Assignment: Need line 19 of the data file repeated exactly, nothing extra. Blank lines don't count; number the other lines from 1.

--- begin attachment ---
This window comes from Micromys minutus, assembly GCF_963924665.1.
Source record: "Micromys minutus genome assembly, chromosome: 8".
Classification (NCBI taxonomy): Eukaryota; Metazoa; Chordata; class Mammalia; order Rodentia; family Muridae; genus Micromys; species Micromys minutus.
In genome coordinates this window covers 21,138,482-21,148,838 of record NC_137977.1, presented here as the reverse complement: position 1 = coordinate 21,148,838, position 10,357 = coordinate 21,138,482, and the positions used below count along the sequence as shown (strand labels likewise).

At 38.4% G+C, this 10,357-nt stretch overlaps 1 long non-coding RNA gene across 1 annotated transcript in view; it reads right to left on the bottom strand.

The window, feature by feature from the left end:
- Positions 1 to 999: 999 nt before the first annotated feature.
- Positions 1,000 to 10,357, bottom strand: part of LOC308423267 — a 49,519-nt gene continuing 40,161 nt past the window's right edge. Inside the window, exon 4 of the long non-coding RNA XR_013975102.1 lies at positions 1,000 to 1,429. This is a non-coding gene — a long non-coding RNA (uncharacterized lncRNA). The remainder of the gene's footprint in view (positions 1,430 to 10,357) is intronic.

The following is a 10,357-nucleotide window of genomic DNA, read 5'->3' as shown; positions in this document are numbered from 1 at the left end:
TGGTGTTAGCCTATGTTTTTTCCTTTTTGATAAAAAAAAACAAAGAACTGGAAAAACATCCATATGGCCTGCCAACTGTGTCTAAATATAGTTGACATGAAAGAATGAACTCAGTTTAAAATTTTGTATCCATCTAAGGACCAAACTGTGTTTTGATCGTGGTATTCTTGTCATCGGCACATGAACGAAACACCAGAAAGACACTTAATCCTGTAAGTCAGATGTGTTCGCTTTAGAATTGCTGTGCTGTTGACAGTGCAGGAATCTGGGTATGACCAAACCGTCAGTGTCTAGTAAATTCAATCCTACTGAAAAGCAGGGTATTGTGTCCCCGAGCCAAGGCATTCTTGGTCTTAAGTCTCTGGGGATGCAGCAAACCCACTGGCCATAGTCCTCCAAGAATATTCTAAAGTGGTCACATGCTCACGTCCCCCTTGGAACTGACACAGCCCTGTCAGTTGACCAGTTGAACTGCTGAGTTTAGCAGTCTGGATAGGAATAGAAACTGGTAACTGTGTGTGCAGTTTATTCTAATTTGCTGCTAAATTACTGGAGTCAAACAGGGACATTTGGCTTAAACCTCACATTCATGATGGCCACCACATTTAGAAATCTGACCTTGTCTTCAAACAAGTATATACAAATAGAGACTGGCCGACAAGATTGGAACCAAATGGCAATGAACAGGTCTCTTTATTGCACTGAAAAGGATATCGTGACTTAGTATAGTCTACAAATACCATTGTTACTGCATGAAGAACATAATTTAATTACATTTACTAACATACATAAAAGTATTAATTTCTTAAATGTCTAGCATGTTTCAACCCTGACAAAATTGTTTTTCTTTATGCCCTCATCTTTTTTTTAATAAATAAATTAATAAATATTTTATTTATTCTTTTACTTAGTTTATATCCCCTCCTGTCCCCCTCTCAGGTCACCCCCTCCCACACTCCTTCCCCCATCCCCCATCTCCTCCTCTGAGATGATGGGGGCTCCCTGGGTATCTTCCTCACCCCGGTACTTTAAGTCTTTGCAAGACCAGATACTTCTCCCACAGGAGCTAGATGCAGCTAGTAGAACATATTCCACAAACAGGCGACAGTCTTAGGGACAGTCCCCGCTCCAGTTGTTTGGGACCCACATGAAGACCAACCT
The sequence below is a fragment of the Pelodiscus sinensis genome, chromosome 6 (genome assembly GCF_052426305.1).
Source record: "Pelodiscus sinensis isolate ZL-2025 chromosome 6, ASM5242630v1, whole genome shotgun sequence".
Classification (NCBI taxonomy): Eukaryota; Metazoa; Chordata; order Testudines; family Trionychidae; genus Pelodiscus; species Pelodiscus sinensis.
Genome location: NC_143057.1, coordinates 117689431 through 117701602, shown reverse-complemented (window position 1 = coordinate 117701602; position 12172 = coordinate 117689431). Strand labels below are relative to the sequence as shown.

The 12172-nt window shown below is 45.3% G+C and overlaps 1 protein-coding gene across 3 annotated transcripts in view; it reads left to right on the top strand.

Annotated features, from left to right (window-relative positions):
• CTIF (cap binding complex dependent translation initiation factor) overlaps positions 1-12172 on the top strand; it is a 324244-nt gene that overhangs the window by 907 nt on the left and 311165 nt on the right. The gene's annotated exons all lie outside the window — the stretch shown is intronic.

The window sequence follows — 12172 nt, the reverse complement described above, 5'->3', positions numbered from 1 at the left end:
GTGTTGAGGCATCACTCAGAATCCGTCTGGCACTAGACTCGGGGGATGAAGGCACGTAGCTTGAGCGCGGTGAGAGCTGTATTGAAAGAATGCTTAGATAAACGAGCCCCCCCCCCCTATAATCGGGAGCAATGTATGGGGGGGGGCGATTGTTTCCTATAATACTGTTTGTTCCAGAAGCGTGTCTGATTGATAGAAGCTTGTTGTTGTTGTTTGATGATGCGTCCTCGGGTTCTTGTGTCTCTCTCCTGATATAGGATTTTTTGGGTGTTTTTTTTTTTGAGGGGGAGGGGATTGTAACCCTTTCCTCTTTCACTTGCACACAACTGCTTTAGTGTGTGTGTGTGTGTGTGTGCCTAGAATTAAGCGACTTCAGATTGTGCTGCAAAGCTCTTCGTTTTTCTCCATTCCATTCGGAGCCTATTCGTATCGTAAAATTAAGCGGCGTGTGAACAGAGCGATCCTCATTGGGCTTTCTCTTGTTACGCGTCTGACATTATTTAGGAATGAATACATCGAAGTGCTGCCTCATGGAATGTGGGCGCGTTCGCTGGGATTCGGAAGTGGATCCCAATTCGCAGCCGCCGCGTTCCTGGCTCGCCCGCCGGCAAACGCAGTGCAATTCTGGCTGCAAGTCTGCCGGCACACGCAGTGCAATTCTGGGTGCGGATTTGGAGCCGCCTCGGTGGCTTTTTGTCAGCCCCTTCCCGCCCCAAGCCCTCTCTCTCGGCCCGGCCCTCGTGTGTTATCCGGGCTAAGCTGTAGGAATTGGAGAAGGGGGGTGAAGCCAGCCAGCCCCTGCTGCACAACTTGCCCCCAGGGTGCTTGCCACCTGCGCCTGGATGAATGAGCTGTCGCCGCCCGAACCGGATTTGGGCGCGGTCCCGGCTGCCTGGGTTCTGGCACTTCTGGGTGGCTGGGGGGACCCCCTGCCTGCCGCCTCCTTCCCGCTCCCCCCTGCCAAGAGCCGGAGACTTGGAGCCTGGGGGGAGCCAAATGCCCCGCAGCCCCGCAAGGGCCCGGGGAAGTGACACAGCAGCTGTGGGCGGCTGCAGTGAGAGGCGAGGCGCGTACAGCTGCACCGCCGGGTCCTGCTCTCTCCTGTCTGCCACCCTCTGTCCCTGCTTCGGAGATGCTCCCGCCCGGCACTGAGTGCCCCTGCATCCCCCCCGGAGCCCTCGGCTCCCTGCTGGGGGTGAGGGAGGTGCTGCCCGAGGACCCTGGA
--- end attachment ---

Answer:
GTGTTGAGGCATCACTCAGAATCCGTCTGGCACTAGACTCGGGGGATGAAGGCACGTAGCTTGAGCGCGGTGAGAGCTGTATTGAAAGAATGCTTAGATAAACGAGCCCCCCCCCCCTATAATCGGGAGCAATGTATGGGGGGGGGCGATTGTTTCCTATAATACTGTTTGTTCCAGAAGCGTGTCTGATTGATAGAAGCTTGTTGTTGTTGTTTGATGATGCGTCCTCGGGTTCTTGTGTCTCTCTCCTGATATAGGATTTTTTGGGTGTTTTTTTTTTTGAGGGGGAGGGGATTGTAACCCTTTCCTCTTTCACTTGCACACAACTGCTTTAGTGTGTGTGTGTGTGTGTGTGCCTAGAATTAAGCGACTTCAGATTGTGCTGCAAAGCTCTTCGTTTTTCTCCATTCCATTCGGAGCCTATTCGTATCGTAAAATTAAGCGGCGTGTGAACAGAGCGATCCTCATTGGGCTTTCTCTTGTTACGCGTCTGACATTATTTAGGAATGAATACATCGAAGTGCTGCCTCATGGAATGTGGGCGCGTTCGCTGGGATTCGGAAGTGGATCCCAATTCGCAGCCGCCGCGTTCCTGGCTCGCCCGCCGGCAAACGCAGTGCAATTCTGGCTGCAAGTCTGCCGGCACACGCAGTGCAATTCTGGGTGCGGATTTGGAGCCGCCTCGGTGGCTTTTTGTCAGCCCCTTCCCGCCCCAAGCCCTCTCTCTCGGCCCGGCCCTCGTGTGTTATCCGGGCTAAGCTGTAGGAATTGGAGAAGGGGGGTGAAGCCAGCCAGCCCCTGCTGCACAACTTGCCCCCAGGGTGCTTGCCACCTGCGCCTGGATGAATGAGCTGTCGCCGCCCGAACCGGATTTGGGCGCGGTCCCGGCTGCCTGGGTTCTGGCACTTCTGGGTGGCTGGGGGGACCCCCTGCCTGCCGCCTCCTTCCCGCTCCCCCCTGCCAAGAGCCGGAGACTTGGAGCCTGGGGGGAGCCAAATGCCCCGCAGCCCCGCAAGGGCCCGGGGAAGTGACACAGCAGCTGTGGGCGGCTGCAGTGAGAGGCGAGGCGCGTACAGCTGCACCGCCGGGTCCTGCTCTCTCCTGTCTGCCACCCTCTGTCCCTGCTTCGGAGATGCTCCCGCCCGGCACTGAGTGCCCCTGCATCCCCCCCGGAGCCCTCGGCTCCCTGCTGGGGGTGAGGGAGGTGCTGCCCGAGGACCCTGGA